Dear Jay Beagle–
You most likely don’t remember him, but he remembers meeting you.
The first time he met you was at an arena in Newark. Max and I traveled up to New Jersey to see the Caps play on the road. We made the trip up and back in one night because Max was playing in his championship hockey game the next day. You were on the ice warming up before the game and my little guy had wormed his way into a restricted section to watch–a lone Caps fan in a sea of Devils fans. He banged on the glass and when he thought you were looking at him he told you, so earnestly, about the championship. Maybe you heard him, or maybe you just saw that he desperately wanted to tell you something. You flipped him a puck, pointing to make sure all the New Jersey fans knew exactly where you meant it to go. Max carried that puck in his hockey bag the next day for luck. They won. That puck now sits on our mantel and Max tells the story over and over.
Fast forward to this past Wednesday. Thanks to a magical gift, Max and I had tickets to see the Caps play your rivals the Penguins. Our tickets were right behind your bench, right on the tunnel that led to the ice. As you all marched out onto the ice, so many of your teammates were doing what they do to get ready, getting their head in the game, eyes intensely focused forward, seeing nothing but the ice, blocking out the arena and making only space for the game. It was thrilling simply to be so close. Yet everytime you came out, (or for that matter went back into the locker room), you, Jay Beagle, you high-fived my boy, or bonked him on the head with your stick. Every time you smiled at him. All eight times. Yup. We were counting.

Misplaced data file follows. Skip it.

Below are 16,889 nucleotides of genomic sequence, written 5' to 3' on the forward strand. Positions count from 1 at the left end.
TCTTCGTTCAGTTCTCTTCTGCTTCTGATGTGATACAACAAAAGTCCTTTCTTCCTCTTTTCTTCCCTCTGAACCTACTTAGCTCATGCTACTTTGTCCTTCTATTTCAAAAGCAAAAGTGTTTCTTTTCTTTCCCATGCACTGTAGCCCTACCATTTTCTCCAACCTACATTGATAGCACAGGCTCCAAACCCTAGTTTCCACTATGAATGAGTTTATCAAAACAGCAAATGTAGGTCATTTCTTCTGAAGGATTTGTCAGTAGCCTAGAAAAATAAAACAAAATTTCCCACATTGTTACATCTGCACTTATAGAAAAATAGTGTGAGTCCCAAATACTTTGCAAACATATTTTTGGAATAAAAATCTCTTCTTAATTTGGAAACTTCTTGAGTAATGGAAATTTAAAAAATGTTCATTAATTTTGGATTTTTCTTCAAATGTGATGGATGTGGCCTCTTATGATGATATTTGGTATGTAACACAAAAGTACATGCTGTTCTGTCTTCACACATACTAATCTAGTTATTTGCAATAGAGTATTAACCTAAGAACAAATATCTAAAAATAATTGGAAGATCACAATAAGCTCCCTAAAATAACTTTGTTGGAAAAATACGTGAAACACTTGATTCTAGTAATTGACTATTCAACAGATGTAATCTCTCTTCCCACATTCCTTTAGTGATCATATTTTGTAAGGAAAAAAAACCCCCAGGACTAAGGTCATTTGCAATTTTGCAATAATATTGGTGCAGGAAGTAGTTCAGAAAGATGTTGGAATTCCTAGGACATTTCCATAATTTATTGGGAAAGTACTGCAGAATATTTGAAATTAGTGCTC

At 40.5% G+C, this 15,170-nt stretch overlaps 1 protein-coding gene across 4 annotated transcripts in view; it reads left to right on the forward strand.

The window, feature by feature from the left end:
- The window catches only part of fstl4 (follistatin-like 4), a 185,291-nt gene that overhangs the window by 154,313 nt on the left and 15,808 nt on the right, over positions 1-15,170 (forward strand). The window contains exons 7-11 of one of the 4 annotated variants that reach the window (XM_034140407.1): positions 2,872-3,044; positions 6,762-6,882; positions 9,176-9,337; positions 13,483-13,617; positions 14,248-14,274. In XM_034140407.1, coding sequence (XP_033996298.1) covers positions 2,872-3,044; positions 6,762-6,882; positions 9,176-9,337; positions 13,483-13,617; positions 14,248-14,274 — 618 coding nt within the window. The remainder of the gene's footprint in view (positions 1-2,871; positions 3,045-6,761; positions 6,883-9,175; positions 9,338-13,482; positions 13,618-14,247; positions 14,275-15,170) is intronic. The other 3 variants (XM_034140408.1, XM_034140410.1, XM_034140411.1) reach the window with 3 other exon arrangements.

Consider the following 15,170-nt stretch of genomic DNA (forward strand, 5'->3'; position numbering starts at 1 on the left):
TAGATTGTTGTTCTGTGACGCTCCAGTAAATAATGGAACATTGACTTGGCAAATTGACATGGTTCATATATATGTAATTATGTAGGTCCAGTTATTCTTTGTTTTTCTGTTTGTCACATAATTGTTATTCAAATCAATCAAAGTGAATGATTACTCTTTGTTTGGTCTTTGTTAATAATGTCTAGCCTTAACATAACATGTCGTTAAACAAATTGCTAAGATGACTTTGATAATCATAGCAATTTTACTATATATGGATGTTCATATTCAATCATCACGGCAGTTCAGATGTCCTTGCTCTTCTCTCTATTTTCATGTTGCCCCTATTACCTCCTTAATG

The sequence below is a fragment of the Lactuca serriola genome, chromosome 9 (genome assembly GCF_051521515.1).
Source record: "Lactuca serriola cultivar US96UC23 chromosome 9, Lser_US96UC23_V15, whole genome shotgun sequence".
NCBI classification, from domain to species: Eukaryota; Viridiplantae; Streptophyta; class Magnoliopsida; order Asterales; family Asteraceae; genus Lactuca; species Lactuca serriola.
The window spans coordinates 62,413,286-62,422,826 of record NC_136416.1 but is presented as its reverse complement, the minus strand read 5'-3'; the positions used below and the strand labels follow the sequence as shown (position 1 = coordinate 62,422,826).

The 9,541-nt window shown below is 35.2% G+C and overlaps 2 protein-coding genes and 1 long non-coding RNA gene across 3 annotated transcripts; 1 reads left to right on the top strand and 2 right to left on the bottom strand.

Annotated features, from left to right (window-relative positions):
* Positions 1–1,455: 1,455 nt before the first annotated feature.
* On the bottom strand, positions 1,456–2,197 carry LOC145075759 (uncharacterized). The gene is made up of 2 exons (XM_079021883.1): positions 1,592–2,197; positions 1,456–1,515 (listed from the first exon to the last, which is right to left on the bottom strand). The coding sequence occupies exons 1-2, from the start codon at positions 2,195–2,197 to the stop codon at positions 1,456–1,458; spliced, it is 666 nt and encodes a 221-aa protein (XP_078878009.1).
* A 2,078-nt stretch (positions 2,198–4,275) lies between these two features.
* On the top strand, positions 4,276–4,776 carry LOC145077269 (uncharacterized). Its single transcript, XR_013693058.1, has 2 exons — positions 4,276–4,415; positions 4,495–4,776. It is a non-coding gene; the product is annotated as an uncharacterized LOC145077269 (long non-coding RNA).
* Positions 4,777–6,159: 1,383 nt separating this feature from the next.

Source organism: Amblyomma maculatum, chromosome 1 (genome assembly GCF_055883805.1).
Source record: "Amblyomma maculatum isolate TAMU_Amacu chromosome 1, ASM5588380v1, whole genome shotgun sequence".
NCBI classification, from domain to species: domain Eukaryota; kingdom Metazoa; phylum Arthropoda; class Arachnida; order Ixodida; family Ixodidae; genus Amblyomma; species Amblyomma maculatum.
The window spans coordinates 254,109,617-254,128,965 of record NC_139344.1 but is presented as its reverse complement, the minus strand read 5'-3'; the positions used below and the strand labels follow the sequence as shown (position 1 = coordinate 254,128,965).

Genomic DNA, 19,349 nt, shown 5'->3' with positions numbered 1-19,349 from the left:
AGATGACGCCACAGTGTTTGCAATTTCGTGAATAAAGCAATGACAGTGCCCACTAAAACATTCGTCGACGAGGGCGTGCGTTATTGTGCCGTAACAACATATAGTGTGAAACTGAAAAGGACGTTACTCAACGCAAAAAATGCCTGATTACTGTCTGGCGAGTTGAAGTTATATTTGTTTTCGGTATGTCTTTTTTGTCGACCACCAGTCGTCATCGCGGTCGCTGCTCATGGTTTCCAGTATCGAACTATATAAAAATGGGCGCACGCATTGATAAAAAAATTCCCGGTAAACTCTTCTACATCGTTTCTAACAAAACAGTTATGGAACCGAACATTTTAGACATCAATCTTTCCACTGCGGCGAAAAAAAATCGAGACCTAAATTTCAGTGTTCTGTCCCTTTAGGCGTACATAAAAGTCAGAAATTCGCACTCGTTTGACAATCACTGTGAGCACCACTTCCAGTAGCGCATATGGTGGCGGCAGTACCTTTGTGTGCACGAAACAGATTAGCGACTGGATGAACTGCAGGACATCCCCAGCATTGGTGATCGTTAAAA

You may not think it was that big a deal Jay Beagle but I am saying that it is. For you did something magical. You, with all your NHL hero status, you took a minute to with your eyes, your hands, your smile to see an individual in a thumping, throbbing crowd. You saw him there with his face all painted red and his sign and his mardi gras beads. And then, with a simple gesture you told him over and over that he mattered. You let him know that his energy, his presence, his excitement meant something to the world, that it changed things. And with that gesture you changed the world. For Max. For me. For every little boy who wants to grow up to be like you one day.
You are a very young man Jay Beagle, just 26 years old. You don’t make nearly what your superstar teammates make. And yet you are wise beyond your years and richer than those whose salary dwarfs yours. You know something that many old men do not. You know that the most important gift you can give is your presence, your acknowledgment. You know that seeing is indeed everything. If I was your mother, I would be very very proud of you, not for your NHL contract but for who you touch now in that role. I would be so proud of how you noticed that little boy who just wanted to touch your hand.
Jay Beagle, thank you. As a hockey mom, I hope all those little boys reaching out their hands across the years, to touch you, to touch the possibility that they too might one day play on the big ice rinks, I hope they all grow up to be wise like you.